• It would be unfair to describe The Turing Test as a Portal 2 clone. The comparison is somewhat obvious when one compares their overall structure and some of the puzzle design, but The Turing Test is however uniquely fascinating in its narrative. The dialogue is engaging throughout and treats its themes with serious thought and care leading to a fantastic ending that calls into question a lot of the narrative assumptions one would usually anticipate. I don't consider myself to be the biggest fan of puzzle games, but The Turing Test is both accessible and challenging in all the right ways. It's one of the those great little gems that manages to be smart without falling into the traps of obnoxious pretension or tiresome worthiness.

  • Overwatch the game is wonderful; looks and plays great, well designed characters and maps where the tension is kept high and the action is often full on from start to finish. That it is multiplayer ultimately is its biggest failing although it is hardly its fault for the attitude of those who use it as an outlet for all their baffling sociopathy. That said a great credit must go to those that made my time with it far more significant than it otherwise might have been, those brave souls are the true heroes of Overwatch. The thoughtful level of accessibility also means that even the most incompetent of aimers can contribute. My interest petered out, but after hundreds of hours I think it’s fair to conclude that I had a good time, most of the time.

  • I can’t say I’m the biggest fan of crafting in games. The process in of itself isn’t so much the issue if it’s intuitive and quick, but unless it is in aid of something worthwhile few things can kill my enthusiasm faster. Starbound gets around my misgivings by giving me direction. The inclusion of a story and quests, however vestigial, gave me focus and motivation to pursue new worlds, resources and technologies. There was value in better weapons and armour, value in creating things beyond its own sake. If I wanted to bum around crafting stuff I’d play with my Lego, but Starbound takes the Minecraft idea and tailors it to unimaginative cretins such as yours truly, for which I am ever grateful.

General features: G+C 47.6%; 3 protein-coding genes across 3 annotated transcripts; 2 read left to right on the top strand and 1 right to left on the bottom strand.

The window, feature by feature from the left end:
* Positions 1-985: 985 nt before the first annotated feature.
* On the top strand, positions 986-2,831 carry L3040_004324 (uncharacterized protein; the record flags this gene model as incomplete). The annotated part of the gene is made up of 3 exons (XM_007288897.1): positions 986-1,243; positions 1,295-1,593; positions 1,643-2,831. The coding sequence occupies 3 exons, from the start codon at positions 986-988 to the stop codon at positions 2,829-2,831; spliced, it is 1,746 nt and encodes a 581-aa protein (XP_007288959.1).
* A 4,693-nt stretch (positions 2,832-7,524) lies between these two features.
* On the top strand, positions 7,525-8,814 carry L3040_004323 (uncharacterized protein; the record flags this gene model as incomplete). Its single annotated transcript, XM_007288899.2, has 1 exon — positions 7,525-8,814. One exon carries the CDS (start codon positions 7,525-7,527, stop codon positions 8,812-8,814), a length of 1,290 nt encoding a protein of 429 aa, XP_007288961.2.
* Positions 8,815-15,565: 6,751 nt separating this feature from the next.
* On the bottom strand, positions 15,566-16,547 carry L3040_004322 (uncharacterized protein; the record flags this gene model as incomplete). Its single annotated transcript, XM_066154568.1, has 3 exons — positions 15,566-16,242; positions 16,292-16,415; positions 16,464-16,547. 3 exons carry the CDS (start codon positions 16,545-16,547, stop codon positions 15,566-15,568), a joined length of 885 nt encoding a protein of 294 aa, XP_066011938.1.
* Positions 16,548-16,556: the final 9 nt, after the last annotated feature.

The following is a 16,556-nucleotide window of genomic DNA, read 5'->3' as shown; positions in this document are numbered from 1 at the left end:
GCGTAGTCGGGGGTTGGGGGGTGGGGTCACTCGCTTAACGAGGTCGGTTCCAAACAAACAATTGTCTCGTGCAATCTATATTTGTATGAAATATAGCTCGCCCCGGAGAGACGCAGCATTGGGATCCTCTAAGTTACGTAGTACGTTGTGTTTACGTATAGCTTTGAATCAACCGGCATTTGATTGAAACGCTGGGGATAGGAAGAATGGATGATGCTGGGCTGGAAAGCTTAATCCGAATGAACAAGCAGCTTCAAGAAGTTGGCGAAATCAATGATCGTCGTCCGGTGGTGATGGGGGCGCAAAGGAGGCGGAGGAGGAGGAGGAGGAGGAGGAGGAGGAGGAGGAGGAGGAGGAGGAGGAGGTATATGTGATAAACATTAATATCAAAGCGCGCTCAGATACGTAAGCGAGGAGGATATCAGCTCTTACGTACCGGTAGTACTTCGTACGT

• Aside from a brief moment at its beginning and end, Valley is entirely devoid of cut-scenes. Within these bookends there exists an agreeably accomplished demonstration of the joys of motion and further exemplifies the value of pacing. It escalates beautifully; from walking simulator to running and jumping simulator, then on to FPS and beyond, the gameplay evolves gracefully in concert with the drama and stops exactly when needed. Both it and Titanfall 2 have shown that first person movement can be exhilarating once unmoored from the restrictions of our biology. But whereas Titanfall 2 focuses on wall running and parkour skills as an addition to its action, Valley relies more on the basics of running fast and jumping high to anchor the experience.